08. Book Of Am – Book Of Am – Considered by many to be a masterpiece of European acid folk. A collective of English, French and Spanish musicians known as Can Am des Puig recorded an album in just a day or two during the winter of ’78, on a four-track recorder on loan from David Allen (Soft Machine, Gong). Very much indebted to Eastern-tinged, mystical folk/psych (see: Popol Vuh), these guys nearly had the sound perfected. Lots of sitar, tablas, stoned vibes and English vocals. It’s recently been reissued (in 2005, I think?) with the original second chapter included. The band recorded both in 1978 but ran out of funds after mixing the first chapter was completed. Very good and very far out there.

07. Bobb Trimble – The Harvest Of Dreams – Great album, great sound, Bobb Trimble is a mad genius. This one was recorded in 1982 by a guy from Worcester, MA, and it sounds like it was made in the late ’60s in some guy’s basement. Imagine “Strawberry Fields Forever” style production done by a single guy on no budget. Excellent melodies, a high-pitched but powerful voice, and great lyrics. This is a must have, in my opinion.

06. Dave Bixby – Ode To Quetzalcoatl – An absolute monster of a record, if such praise can be heaped upon a total downer/loner Christian folk recording. Original label of release: unknown! Bixby’s story is not that uncommon: played in folk and garage bands, started dropping acid, totally freaked out and lost his life, found religion and tried recording an album about his experiences. Bixby’s music, on the other hand, is uncommon. It’s beautiful and sad and stark. I think it ranks as one of the best solo songwriter albums I’ve ever heard, to be perfectly honest. If he’d only ever recorded “Drug Song,” he would have done something completely amazing worthy of great praise. There’s enough emotion in that one tune to make it memorable for years.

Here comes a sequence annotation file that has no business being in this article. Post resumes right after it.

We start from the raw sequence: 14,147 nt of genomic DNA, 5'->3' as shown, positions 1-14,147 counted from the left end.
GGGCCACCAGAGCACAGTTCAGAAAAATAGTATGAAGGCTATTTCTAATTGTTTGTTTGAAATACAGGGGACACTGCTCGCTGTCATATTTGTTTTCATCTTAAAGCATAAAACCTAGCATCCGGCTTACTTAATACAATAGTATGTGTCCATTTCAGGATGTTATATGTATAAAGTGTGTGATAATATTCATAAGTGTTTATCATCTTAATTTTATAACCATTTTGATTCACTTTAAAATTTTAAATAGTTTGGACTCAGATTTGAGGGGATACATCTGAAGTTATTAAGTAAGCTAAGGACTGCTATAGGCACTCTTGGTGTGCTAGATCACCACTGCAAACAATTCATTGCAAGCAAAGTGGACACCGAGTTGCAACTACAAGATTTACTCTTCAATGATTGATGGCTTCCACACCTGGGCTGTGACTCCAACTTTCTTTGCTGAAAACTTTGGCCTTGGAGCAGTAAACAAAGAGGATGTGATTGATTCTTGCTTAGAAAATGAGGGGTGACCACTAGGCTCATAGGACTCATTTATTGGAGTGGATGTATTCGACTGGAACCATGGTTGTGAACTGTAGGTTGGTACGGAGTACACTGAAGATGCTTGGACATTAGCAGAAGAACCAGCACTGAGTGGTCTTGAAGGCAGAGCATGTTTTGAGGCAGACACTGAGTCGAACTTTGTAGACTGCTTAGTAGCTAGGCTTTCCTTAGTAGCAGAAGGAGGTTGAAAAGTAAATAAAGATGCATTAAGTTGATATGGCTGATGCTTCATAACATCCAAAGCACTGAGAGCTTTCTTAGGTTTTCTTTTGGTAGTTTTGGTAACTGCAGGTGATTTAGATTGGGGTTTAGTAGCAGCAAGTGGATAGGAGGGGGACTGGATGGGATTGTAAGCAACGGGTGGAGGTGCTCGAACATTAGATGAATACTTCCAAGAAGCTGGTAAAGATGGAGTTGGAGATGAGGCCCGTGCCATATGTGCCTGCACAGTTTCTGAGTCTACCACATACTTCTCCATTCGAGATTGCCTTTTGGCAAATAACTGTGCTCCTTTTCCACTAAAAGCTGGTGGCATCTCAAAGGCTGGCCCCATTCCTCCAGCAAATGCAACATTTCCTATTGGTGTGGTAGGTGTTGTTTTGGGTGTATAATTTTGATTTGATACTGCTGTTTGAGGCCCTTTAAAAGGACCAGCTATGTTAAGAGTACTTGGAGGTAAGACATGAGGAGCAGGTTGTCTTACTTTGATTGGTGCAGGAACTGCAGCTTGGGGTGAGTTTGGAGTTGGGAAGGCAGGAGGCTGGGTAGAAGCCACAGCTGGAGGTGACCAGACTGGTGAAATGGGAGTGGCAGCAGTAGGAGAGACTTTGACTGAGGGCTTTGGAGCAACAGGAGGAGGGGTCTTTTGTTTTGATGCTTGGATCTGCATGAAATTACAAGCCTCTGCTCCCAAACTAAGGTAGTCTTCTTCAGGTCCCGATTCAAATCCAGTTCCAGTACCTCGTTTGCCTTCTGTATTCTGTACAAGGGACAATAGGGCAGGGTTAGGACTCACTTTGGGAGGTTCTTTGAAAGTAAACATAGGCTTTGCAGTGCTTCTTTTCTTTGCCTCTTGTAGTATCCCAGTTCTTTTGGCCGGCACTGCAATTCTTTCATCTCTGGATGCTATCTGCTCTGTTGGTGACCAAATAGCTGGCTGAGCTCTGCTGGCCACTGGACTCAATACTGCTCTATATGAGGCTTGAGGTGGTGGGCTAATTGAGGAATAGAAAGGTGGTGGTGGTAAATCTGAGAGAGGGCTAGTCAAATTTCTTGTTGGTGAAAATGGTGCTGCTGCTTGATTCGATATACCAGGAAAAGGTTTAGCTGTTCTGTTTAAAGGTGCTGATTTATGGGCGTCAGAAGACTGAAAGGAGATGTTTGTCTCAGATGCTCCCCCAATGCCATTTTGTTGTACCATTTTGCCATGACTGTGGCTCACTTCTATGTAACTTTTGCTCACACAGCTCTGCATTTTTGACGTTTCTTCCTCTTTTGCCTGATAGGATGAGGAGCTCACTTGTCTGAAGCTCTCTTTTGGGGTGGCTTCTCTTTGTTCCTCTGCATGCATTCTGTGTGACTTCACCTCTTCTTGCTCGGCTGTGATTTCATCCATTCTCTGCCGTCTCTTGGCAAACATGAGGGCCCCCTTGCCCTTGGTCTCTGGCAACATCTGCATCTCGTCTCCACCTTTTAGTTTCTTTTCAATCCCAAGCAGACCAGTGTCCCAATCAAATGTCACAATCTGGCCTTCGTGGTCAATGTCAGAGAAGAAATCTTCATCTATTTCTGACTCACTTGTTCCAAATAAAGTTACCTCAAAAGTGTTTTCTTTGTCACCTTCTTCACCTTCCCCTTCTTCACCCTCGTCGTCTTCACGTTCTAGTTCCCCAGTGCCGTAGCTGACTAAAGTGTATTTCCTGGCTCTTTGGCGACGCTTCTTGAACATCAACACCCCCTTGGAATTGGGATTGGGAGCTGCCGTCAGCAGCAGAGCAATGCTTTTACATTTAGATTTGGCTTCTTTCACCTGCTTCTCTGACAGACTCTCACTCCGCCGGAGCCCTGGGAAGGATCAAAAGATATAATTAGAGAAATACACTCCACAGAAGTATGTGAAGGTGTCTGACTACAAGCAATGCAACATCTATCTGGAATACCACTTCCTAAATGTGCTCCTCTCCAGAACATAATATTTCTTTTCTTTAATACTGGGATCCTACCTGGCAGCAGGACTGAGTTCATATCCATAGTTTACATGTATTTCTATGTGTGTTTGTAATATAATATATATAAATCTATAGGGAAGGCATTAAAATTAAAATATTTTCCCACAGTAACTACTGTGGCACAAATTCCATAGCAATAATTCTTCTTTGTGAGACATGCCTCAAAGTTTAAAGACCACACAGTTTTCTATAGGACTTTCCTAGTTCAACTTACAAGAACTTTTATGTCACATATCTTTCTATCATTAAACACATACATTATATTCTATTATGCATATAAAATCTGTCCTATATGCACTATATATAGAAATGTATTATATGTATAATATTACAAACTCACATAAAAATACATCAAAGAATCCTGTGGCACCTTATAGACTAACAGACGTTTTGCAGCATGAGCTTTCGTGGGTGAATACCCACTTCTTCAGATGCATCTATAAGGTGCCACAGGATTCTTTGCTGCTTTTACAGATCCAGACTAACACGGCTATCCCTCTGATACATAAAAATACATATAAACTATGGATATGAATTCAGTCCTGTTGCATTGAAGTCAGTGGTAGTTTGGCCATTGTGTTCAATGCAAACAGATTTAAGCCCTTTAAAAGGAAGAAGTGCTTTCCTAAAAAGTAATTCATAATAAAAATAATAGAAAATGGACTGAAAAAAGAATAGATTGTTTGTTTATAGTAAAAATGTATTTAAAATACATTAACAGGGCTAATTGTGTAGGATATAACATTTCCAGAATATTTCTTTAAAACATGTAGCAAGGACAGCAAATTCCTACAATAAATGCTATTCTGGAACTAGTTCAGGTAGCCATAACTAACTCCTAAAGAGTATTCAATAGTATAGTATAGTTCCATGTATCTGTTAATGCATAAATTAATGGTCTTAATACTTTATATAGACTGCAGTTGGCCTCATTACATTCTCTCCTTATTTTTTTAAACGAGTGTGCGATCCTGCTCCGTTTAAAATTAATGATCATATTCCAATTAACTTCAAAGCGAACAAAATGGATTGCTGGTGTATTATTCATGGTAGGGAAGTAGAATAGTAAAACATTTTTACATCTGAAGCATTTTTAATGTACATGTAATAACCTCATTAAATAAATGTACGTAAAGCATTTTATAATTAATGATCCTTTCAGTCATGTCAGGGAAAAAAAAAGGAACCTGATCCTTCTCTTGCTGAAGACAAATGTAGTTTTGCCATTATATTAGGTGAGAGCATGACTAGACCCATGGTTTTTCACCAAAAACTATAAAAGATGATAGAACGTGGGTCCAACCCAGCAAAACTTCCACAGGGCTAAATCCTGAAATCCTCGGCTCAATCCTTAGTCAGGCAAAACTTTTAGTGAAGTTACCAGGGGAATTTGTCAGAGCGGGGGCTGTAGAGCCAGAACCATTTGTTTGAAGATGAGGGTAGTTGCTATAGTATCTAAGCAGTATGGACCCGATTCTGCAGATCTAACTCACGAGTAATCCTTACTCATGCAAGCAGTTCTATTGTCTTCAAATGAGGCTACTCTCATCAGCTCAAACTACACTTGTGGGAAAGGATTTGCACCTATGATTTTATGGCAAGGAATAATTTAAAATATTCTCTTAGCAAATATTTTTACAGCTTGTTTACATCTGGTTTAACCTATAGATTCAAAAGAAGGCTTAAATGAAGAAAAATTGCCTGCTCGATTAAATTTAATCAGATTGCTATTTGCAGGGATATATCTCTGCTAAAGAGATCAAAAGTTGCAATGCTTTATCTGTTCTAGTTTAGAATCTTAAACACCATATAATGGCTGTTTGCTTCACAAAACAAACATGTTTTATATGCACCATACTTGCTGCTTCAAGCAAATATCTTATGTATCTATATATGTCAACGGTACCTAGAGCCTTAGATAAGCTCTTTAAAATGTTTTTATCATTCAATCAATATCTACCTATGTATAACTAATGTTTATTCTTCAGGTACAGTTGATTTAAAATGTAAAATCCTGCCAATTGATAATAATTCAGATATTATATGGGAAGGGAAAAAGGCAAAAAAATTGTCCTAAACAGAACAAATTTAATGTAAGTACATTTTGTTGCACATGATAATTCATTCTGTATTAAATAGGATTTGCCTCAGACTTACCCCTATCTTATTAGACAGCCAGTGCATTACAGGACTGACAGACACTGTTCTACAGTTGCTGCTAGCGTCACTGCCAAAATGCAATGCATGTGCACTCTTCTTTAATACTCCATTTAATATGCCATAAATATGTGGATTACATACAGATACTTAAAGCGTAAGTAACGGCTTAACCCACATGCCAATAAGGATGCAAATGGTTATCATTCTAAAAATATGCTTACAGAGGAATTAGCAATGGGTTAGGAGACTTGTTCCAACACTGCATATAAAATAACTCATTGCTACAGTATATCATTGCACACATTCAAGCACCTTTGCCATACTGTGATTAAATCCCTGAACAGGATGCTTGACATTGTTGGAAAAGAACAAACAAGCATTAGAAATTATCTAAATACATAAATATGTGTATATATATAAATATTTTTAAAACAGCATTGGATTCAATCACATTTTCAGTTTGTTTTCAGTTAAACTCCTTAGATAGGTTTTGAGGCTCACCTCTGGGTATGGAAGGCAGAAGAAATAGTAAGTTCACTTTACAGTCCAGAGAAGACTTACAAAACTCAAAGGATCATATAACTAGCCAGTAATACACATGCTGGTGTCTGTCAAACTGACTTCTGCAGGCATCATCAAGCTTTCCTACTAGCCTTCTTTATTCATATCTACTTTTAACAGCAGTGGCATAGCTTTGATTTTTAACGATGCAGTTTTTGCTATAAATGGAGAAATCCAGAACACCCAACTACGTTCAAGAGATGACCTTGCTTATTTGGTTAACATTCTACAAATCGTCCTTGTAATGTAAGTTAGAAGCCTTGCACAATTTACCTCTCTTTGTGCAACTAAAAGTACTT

05. Dandelions – Dandelions – I have fallen for this record. I only discovered it a few months ago, but I have been spreading the gospel Dandelions ever since. In a perfect world, I would have records like this one to share way more often, but an opportunity to bring light and exposure to such an amazing album only comes along…well, once in a blog’s lifetime, I think. This is the absolute best representation of “real people” music I have ever heard. Way better than the Shaggs or Mystic Zephyr 4 or any of those untalented young people/family/everyman private press recordings. It is up there with Jr. and His Soulettes as far as musical richness and overall enjoyment. Like I said earlier, I pray that I uncover more albums as amazing as this one to share with the world…

04. Jr. And His Soulettes – Psychodelic Sounds – Based purely on a musicality scale, this barely ranks ahead of the Dandelions record. Two adolscent girls playing topical folk songs is great, but a group of kids in the same age bracket playing crazy funk/psych/garage rock is just insane. Until further notice, I also think this wins out as the rarer of the two records. An average-condition copy sold at the Austin Record Convention for 1,500 in recent years. There’s another original copy (still in the shrink wrap) for sale online now for more than double that. Who knows how many more legitimate first pressings exist. Jr. And His Soulettes are the real thing. Check ’em out.

03. Bob Desper – New Sounds – Portland, OR’s Bob Desper might have actually won the [redacted] Commemorative Trophy for “Most Depressing Album Ever”. But it’s also a stunning and beautiful album. Recorded in one take — just the man and his acoustic guitar — this is a very dark affair. Not recommended for those of you who might be prone to nervous breakdowns or psychological problems. Desper can’t help but feel like everyone in the world is blind to what is really important in life, and his helplessness and continued attempts to try and convince us of this theory truly make me wonder if he’s right. If that doesn’t sound depressing, I should mention also that Bob Desper was a blind man. One listen to “To A Friend Of Mine” and you too might just realize how useless life is.